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Maths genius Srinivasa Ramanujan

postage stamp in honor of Indian maths genius Srinivasa Ramanujan

A postage stamp in honor of Indian maths genius Srinivasa Ramanujan

Maths genius Srinivasa Ramanujan. The deathbed puzzle which came to him in a dream from the Hindu goddess Namagiri, is solved. Indian maths genius Srinivasa Ramanujan was born on December 22, 1887, right 125 years ago, in Kumbakonam, Tamilnad. Ramanujan was self-taught and worked in isolation from the mathematical community of his time. He independently rediscovered many existing results, as well as made his own unique contributions. Ramanujan passed away at the young age of 32 of tuberculosis, but he left behind formulations in mathematics that have paved the path for many scholars who came after him.

Indian maths genius Srinivasa Ramanujan was born on December 22, 1887, right 125 years ago, in Kumbakonam, Tamilnad. Ramanujan was self-taught and worked in isolation from the mathematical community of his time

Portrait photo of Srinivasa Ramanujan

Indian maths genius Srinivasa Ramanujan was born on December 22, 1887, right 125 years ago, in Kumbakonam, Tamilnad. Ramanujan was self-taught and worked in isolation from the mathematical community of his time.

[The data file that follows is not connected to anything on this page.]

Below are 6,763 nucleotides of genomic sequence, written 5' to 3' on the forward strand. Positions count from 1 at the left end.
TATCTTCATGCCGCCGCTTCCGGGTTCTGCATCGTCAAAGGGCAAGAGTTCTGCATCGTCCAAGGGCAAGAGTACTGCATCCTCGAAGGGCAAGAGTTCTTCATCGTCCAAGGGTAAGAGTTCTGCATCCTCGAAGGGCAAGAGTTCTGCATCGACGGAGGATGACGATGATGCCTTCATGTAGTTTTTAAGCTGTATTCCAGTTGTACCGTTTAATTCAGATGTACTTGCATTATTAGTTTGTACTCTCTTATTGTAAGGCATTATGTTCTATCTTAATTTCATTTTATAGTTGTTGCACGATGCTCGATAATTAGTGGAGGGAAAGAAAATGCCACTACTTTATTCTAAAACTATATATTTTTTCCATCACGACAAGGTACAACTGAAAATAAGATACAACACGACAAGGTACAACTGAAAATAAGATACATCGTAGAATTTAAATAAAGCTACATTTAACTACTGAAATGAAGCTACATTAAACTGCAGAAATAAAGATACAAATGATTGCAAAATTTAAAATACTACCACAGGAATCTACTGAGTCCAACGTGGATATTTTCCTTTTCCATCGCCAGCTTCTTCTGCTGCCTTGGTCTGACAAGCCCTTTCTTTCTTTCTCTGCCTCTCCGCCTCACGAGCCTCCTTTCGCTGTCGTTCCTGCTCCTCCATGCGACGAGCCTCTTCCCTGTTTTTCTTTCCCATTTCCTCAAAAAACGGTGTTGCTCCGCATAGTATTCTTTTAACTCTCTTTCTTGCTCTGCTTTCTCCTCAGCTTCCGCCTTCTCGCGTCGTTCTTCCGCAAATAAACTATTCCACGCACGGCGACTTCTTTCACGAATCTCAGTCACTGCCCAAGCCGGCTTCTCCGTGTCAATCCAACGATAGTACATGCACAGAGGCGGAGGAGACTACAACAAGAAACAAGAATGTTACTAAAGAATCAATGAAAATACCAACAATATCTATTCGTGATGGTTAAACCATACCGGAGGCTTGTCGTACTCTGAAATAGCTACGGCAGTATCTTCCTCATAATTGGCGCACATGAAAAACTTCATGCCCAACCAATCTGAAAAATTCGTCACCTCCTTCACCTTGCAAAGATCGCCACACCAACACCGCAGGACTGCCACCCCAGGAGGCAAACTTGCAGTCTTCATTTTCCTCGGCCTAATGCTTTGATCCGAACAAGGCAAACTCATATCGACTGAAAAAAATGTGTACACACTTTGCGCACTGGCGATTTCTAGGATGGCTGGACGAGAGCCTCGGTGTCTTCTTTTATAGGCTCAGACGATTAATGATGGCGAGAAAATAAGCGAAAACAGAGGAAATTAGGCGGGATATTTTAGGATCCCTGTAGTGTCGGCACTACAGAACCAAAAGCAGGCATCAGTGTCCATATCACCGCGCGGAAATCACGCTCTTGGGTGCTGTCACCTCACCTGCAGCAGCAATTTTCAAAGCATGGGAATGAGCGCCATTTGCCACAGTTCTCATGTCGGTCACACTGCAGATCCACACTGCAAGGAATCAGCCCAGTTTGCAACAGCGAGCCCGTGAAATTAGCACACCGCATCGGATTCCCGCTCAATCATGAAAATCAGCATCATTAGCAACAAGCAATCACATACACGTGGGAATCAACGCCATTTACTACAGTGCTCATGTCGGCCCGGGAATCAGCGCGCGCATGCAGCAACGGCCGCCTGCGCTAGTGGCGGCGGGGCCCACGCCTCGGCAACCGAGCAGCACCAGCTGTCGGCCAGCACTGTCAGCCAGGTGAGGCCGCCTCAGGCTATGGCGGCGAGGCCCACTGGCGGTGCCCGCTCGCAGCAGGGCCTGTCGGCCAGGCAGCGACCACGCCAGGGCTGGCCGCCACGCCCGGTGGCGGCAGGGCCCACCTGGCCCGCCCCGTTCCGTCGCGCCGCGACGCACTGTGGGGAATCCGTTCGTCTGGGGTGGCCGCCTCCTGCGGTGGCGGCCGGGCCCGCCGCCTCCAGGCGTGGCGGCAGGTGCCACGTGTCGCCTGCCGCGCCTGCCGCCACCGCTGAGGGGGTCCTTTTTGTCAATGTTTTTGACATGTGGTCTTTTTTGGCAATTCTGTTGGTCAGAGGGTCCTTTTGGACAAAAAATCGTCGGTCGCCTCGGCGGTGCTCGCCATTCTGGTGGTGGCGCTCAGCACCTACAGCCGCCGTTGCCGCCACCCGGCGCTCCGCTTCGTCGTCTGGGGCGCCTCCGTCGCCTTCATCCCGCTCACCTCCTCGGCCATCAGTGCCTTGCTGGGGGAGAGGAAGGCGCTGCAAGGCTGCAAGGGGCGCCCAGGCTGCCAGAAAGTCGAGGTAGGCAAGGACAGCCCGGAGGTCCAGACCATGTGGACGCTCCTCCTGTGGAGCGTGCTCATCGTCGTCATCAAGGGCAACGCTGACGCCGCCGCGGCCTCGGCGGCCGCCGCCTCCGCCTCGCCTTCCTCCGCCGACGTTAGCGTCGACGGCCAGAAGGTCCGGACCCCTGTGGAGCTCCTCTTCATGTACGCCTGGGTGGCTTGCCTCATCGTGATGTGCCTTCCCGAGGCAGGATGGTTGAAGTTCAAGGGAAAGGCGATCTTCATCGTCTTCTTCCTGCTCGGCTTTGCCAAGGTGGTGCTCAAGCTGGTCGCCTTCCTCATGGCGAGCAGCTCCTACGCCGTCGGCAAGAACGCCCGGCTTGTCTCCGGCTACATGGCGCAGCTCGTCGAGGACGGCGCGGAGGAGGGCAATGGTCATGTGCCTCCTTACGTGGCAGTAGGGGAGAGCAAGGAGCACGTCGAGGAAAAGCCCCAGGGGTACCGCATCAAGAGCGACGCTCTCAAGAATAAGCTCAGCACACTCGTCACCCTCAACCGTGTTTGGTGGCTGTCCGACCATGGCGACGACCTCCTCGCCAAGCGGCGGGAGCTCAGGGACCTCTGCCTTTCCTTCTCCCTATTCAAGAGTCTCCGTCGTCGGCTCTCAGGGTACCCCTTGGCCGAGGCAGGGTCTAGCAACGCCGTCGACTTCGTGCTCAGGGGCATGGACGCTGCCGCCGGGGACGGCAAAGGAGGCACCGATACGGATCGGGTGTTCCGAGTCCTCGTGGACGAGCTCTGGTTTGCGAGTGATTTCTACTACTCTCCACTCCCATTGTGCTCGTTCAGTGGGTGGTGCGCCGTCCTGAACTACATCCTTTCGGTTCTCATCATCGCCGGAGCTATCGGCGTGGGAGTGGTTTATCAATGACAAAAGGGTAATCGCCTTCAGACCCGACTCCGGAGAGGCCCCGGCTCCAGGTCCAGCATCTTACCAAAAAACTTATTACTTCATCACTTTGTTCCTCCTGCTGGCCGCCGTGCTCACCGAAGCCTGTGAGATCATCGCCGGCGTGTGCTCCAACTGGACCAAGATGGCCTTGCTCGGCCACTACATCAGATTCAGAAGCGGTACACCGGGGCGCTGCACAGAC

National mathematics day stamp, 2010

National mathematics day stamp, 2010

envelope with images of Indian maths genius Srinivasa Ramanujan

An envelope with the images of Indian maths genius Srinivasa Ramanujan

Namagiri was the mathematician Srinivasa Ramanujan’s family deity

Namagiri was the mathematician Srinivasa Ramanujan’s family deity

Namagiri, mathematician Srinivasa Ramanujan’s family deity

Namagiri, family deity of mathematician Srinivasa Ramanujan

postage stamp of 2011

2011 postage stamp

‘Raw genius’ Ramanujan at Cambridge (center)

An old photo – ‘Raw genius’ Ramanujan at Cambridge (center)

While on his death-bed in 1920, Srinivasa Ramanujan wrote a letter to his mentor, English mathematician G. H. Hardy, outlining several new mathematical functions never before heard of, along with a hunch about how they worked. Decades years later, researchers say they’ve proved he was right – and that the formula could explain the behavior of black holes.

‘We’ve solved the problems from his last mysterious letters,’ Emory University mathematician Ken Ono said. ‘For people who work in this area of math, the problem has been open for 90 years’.

Maths genius Srinivasa Ramanujan

source dailymail.co.uk